The Davee Center for Epidemiology and Endocrinology has a single goal: to use data to provide better care for animals at the zoo and conserve species in the wild.
Pregnant female rhino Kapuki is no exception. Davee Center scientists have been using Kapuki’s fecal samples, or poop, to measure stress and hormone levels ever since she arrived at the zoo in 2008. The center just processed nine more samples, bringing the grand total to 1,179 samples over the course of the last decade. These samples tell us everything we need to know about Kapuki’s hormone levels, including when she is ovulating and should be introduced to male rhino, Maku—and, of course, when she is pregnant.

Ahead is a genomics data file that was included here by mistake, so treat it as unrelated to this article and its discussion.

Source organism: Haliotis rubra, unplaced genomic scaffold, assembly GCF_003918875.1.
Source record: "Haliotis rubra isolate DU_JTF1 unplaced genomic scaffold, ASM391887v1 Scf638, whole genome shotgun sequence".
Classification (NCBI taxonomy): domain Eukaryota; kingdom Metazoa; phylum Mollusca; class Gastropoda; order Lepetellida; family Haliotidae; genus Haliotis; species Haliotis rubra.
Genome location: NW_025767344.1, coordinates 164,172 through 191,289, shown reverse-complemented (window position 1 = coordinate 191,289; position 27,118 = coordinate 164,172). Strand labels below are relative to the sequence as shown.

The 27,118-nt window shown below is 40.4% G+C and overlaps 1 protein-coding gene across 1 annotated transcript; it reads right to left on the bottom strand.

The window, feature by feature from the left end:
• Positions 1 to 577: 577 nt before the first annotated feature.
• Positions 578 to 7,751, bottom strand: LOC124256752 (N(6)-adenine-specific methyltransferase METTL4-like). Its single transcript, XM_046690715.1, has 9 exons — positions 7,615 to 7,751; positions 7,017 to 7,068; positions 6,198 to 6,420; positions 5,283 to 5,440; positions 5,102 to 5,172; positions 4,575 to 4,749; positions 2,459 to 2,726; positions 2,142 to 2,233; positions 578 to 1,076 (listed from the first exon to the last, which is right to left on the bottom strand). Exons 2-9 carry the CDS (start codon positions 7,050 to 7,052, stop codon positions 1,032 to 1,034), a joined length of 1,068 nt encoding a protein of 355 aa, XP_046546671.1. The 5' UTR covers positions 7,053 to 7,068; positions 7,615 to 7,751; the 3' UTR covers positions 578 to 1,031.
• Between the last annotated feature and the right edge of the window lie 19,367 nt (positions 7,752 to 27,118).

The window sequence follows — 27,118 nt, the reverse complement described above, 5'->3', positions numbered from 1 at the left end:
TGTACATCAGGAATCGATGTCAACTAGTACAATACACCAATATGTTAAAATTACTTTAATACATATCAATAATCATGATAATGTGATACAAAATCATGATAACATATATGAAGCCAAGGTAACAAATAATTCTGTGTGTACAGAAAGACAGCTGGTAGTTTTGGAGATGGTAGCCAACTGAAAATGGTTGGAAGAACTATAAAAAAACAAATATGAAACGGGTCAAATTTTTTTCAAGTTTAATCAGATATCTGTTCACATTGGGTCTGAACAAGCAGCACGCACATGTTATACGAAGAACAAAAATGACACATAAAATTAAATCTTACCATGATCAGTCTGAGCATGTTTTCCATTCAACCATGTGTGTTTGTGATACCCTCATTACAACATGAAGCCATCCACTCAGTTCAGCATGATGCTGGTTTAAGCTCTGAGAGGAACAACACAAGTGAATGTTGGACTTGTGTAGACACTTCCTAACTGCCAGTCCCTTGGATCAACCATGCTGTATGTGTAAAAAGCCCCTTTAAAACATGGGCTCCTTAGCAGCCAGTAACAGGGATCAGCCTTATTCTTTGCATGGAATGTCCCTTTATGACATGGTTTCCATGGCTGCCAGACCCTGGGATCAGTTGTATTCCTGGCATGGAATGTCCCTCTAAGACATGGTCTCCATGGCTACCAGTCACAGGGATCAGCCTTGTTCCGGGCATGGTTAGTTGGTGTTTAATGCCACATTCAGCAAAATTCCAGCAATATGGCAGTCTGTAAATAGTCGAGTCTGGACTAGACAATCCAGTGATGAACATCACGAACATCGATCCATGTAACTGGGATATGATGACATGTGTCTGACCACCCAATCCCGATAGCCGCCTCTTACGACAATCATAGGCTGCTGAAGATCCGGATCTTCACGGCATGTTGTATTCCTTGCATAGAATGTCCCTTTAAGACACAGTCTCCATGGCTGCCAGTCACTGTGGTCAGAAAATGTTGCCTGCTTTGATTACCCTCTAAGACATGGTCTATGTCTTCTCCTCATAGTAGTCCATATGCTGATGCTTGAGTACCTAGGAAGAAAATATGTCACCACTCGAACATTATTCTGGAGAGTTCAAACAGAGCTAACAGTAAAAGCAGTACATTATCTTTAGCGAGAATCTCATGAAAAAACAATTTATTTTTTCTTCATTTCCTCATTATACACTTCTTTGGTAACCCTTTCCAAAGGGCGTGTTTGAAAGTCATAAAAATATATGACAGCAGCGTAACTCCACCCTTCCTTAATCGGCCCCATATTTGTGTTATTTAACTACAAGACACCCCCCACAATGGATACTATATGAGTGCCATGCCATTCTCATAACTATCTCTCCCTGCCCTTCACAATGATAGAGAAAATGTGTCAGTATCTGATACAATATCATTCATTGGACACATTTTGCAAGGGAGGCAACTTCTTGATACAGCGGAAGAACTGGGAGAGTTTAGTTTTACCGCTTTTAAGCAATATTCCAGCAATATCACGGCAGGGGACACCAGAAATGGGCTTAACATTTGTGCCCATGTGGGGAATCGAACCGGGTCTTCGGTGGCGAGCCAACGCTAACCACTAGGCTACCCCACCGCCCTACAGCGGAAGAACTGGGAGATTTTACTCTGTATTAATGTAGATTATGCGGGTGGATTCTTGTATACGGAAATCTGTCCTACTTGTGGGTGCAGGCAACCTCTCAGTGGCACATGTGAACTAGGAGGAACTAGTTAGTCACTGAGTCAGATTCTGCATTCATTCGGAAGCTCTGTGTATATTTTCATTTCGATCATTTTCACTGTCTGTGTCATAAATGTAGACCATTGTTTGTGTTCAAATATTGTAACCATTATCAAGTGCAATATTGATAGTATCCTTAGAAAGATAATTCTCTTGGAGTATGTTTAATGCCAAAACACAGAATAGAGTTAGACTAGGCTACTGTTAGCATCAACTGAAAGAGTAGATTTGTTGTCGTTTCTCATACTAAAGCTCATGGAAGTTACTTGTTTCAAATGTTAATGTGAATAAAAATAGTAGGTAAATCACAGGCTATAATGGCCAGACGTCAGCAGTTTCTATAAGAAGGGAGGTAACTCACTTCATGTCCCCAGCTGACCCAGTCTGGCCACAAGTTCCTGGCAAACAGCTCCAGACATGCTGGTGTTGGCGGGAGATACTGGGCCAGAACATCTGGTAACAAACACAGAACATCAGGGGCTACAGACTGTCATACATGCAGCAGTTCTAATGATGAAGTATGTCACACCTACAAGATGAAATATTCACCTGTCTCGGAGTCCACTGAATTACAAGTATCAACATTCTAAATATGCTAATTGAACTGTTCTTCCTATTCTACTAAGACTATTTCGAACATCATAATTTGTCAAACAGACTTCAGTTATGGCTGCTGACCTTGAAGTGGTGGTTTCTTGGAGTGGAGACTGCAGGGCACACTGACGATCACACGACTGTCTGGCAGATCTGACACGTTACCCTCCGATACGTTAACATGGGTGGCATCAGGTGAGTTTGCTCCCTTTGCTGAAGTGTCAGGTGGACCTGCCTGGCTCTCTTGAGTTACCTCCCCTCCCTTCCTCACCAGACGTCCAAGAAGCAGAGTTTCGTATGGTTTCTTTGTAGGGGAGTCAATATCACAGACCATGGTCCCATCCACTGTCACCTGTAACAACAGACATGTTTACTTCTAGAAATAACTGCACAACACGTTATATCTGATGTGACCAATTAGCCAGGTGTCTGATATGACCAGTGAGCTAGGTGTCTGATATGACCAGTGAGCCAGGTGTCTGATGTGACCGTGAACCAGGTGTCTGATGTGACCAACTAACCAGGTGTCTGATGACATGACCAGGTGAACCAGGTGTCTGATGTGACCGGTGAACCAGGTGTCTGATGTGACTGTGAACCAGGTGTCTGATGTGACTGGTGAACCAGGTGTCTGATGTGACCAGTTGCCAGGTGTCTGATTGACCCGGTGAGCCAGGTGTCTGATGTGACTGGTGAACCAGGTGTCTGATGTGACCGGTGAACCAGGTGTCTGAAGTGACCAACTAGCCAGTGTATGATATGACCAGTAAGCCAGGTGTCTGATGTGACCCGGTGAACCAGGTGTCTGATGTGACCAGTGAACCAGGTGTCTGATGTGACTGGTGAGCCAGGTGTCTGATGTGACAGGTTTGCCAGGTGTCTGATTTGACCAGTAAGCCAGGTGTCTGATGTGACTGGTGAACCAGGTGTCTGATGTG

Join research assistant Ivy Yen in the Davee Center lab as we process Kapuki’s latest samples! You can follow along on our Instagram story or check out the full video below.